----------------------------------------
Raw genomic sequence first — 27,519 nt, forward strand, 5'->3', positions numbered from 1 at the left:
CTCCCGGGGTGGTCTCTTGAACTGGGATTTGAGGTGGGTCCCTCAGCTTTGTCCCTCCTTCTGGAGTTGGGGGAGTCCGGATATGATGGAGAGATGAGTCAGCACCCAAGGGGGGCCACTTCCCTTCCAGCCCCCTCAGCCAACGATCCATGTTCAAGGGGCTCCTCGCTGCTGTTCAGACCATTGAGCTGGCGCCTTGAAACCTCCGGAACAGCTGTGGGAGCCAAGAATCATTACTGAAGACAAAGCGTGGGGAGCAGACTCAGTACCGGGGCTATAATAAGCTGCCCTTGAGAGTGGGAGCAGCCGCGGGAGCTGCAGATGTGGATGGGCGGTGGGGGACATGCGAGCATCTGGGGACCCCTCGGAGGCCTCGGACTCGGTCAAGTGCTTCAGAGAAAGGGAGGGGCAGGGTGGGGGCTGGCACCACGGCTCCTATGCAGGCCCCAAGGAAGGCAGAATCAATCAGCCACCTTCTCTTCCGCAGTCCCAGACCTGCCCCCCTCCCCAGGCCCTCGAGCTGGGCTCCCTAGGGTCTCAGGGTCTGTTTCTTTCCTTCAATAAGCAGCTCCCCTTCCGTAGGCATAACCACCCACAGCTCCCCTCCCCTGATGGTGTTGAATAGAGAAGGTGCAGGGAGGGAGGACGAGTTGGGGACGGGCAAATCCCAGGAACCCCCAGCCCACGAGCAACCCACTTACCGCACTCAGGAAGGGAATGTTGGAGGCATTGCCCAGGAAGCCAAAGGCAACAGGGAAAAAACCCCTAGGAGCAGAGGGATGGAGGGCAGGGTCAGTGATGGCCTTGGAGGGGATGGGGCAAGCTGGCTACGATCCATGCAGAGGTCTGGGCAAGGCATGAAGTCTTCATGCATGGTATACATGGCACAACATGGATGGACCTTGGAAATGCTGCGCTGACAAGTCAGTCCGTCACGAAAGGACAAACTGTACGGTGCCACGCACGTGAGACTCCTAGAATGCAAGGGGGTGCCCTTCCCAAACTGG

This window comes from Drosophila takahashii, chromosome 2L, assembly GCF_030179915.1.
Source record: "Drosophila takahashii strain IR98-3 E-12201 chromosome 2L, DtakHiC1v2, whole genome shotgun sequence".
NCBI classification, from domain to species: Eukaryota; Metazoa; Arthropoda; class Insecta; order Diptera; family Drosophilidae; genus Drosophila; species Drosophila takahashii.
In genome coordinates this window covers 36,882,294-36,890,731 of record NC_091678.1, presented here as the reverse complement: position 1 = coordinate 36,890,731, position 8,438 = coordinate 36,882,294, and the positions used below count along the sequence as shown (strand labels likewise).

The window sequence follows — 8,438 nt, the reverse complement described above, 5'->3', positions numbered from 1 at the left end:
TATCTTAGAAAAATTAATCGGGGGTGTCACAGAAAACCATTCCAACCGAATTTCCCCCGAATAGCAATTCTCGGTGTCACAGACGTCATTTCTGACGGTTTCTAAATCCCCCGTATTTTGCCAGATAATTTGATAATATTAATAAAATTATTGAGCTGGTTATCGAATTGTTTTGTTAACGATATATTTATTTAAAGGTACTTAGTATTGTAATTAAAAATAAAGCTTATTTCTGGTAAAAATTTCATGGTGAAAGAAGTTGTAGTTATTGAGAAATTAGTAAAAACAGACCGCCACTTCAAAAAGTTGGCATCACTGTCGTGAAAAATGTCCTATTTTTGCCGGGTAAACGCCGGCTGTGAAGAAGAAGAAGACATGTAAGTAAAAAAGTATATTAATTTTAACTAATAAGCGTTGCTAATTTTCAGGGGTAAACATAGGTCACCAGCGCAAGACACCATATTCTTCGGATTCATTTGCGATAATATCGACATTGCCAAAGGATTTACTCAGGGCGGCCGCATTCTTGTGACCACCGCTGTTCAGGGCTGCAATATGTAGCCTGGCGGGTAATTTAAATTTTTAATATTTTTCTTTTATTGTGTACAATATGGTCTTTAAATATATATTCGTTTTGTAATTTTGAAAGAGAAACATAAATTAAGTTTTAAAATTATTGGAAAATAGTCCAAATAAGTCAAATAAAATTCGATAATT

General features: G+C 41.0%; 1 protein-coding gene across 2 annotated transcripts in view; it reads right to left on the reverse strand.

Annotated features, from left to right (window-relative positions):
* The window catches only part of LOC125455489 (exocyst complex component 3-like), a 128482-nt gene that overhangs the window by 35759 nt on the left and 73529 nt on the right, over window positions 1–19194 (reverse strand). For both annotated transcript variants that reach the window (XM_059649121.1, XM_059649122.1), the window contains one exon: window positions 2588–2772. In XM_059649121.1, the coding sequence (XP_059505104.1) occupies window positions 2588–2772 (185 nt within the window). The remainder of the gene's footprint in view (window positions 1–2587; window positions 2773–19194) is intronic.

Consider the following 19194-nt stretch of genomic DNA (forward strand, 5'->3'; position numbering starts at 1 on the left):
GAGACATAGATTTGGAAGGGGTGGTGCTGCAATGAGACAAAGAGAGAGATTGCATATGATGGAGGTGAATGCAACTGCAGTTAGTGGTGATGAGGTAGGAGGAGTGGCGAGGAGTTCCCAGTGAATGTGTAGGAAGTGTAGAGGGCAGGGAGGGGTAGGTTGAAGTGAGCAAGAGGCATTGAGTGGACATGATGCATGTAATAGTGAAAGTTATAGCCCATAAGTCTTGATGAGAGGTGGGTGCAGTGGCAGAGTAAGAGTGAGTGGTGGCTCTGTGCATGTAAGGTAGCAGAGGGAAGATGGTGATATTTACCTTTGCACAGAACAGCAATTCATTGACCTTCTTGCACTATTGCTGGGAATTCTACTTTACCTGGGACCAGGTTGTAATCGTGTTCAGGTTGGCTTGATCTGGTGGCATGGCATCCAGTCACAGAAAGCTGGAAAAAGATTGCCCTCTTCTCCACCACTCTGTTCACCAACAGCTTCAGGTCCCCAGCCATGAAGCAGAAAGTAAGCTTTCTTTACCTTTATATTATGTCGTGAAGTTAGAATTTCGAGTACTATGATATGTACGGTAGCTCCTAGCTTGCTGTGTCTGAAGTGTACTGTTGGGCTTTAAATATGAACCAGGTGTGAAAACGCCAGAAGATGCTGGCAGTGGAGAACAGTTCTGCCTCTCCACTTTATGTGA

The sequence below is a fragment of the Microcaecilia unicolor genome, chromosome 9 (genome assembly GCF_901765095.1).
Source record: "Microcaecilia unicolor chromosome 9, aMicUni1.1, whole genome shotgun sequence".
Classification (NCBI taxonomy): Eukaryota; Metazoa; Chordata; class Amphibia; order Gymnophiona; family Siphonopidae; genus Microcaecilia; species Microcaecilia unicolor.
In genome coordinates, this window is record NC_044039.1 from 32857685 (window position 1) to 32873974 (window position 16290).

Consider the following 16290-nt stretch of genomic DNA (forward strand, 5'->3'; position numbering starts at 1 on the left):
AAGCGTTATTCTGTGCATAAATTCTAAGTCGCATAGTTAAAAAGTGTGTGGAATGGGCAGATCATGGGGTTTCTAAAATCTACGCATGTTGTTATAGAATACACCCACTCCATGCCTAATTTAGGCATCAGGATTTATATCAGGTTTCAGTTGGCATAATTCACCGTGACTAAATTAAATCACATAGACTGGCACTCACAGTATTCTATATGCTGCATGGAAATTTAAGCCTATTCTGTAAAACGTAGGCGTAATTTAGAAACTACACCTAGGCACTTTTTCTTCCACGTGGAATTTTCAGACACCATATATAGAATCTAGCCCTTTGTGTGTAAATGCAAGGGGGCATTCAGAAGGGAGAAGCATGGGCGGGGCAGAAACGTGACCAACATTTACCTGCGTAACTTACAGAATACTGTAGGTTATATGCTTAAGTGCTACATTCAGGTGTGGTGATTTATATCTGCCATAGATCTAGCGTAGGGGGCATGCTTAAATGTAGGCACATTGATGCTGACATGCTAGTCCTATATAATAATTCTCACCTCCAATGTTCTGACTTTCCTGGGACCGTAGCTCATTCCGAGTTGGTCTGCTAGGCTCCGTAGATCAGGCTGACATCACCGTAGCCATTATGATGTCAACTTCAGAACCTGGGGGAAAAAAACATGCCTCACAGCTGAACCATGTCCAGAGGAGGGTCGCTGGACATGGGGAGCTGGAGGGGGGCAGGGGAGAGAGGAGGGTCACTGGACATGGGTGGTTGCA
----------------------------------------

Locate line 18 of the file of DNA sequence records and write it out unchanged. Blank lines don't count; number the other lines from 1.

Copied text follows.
Consider the following 16290-nt stretch of genomic DNA (forward strand, 5'->3'; position numbering starts at 1 on the left):